On multivariate analysis, all of these factors remained strongly associated with the likelihood of requiring either admission to the hospital or an ED visit for an acute complication of DM. Similarly, the relationship between SES and event rates persisted after adjusting for age, sex, urban vs rural residence, comorbidity, frequency of physician visits, continuity of care, physician specialty, and geographic region (adjusted odds ratio, 1.09 [95% CI, 1.08-1.10] per decline in income quintile) (Table 4).
Individuals in the lowest income quintile also had a greater propensity toward recurrent ED visits than those in the highest quintile (1.9 vs 1.6 episodes per patient; P<.001) and were more likely to be admitted to the hospital at each encounter (15.2% vs 14.4%; P = .001). Recurrent ED visits and hospitalizations were more common among those younger than 18 years than older people (2.6 vs 1.6 ED visits; P<.001 and 2.1 vs 1.5 hospitalizations; P<.001). Although individuals living in a rural setting had an increased rate of AHs, urban dwellers had somewhat higher recurrence rates (2.0 vs 1.8; P<.001 for ED visits and 1.9 vs 1.8; P = .004 for hospitalizations).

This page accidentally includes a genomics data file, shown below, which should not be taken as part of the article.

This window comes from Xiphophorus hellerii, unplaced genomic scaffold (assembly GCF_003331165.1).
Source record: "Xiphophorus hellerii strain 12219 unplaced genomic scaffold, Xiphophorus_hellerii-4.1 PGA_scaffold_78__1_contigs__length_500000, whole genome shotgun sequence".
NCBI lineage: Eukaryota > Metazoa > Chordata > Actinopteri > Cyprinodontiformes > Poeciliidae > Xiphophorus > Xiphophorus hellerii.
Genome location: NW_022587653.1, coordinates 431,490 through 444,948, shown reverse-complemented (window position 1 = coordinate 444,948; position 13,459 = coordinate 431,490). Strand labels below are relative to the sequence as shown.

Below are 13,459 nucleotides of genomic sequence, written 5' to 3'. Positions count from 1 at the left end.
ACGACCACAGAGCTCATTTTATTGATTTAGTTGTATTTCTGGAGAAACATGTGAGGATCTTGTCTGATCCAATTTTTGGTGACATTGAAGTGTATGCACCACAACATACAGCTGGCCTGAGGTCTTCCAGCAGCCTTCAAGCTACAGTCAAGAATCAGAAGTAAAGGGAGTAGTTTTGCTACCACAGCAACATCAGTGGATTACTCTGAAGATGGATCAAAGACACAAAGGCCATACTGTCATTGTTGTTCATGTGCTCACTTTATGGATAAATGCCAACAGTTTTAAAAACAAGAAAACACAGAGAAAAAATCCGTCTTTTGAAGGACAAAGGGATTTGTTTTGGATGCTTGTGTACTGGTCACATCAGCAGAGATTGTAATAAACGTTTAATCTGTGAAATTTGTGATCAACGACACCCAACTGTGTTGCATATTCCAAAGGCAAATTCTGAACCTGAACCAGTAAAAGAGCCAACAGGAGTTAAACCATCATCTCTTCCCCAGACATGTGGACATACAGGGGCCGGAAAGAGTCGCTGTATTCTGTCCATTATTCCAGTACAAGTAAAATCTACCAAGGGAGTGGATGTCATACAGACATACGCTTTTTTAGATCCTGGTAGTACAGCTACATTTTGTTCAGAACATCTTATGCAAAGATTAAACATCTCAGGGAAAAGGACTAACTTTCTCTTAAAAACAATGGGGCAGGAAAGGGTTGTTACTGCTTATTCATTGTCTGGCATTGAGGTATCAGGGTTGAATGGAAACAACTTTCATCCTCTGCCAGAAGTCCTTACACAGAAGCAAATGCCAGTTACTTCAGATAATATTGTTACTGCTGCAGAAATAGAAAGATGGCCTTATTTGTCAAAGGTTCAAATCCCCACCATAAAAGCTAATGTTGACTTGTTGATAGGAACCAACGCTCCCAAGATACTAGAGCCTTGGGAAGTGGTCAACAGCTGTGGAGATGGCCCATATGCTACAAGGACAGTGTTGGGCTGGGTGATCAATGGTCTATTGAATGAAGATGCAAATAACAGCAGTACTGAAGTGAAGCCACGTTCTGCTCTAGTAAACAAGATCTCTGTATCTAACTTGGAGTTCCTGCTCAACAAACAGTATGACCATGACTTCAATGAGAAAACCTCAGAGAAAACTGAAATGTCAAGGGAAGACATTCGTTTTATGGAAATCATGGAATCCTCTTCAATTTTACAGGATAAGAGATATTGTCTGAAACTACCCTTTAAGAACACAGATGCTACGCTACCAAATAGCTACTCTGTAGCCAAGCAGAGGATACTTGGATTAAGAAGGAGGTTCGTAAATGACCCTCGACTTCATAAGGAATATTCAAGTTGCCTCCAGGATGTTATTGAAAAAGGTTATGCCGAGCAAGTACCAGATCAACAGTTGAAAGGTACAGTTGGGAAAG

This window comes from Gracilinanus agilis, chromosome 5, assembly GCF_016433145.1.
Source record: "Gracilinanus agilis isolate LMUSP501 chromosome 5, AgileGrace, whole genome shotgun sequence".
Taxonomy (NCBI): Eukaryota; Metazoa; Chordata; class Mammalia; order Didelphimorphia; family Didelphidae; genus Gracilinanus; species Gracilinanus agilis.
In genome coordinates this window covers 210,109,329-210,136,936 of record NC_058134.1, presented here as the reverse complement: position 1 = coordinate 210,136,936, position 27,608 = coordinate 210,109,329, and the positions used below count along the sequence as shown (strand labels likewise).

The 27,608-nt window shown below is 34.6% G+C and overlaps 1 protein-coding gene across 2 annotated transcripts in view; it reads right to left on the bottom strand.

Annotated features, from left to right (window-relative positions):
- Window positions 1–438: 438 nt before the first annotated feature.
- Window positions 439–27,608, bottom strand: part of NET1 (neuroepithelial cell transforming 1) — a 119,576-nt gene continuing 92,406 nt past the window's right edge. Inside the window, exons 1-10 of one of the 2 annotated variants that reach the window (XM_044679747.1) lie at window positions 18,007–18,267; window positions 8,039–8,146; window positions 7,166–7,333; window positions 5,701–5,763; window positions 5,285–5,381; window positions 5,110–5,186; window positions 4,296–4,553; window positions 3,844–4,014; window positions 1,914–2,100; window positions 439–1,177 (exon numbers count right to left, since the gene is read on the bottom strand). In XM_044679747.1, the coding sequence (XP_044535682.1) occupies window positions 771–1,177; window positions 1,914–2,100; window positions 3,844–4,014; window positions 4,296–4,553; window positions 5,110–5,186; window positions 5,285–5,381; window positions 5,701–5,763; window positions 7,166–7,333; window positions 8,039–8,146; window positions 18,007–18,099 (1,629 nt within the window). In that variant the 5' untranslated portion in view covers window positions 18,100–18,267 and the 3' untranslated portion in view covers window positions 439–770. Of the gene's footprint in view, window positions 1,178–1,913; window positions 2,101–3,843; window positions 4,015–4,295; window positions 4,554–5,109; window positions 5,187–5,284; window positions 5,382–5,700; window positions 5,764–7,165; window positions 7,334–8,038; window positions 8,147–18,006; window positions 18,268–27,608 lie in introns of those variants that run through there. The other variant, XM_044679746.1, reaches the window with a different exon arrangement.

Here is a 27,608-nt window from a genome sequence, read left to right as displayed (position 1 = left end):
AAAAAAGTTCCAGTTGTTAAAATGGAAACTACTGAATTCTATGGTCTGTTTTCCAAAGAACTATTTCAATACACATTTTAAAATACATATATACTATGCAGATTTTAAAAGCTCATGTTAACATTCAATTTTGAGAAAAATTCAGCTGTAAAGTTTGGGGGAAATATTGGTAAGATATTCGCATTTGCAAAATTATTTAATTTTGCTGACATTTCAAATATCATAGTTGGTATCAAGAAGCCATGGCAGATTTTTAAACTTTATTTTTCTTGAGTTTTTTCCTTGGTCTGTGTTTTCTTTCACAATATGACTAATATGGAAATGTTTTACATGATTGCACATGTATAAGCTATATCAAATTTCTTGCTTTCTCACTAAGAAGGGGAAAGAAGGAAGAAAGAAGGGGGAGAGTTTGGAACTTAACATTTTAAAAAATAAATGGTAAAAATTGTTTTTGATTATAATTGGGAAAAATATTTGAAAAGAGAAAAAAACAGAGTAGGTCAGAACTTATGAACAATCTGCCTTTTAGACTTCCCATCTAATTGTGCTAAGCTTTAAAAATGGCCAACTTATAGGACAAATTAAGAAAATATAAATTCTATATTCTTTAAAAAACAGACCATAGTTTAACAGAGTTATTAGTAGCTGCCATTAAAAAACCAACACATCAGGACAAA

Hospital admission rates for non–ambulatory care–sensitive conditions (appendicitis and hip fracture) were unaffected by SES. The proportion of individuals younger than 65 years who were admitted to the hospital with appendicitis was equally low in the upper and lower income groups (0.45% vs 0.42%; P = .30). Similarly, admissions for hip fracture among individuals older than 65 years were comparable across economic strata (1.9% vs 1.7%; P = .20 for the highest vs lowest income groups).
Individuals who reside in low-income neighborhoods were more than 40% more likely to have a hospitalization or ED visit for an acute complication of DM, even after adjustment for other important predictors. Moreover, a clear inverse gradient was evident across all income quintiles, implying that an excess risk of AH extends also to individuals residing in areas of higher-than-average affluence. The magnitude of these differences is comparable to previous data comparing AH rates for ambulatory care–sensitive conditions across urban communities in Ontario but substantially lower than that observed in US cities. However, the disparity in event rates was greater among individuals living in rural or remote regions of the province, where regular access to ambulatory care may be more limited. Our data suggest that universal health care reduces but does not eliminate the tendency for more frequent admissions for DM in low-income groups.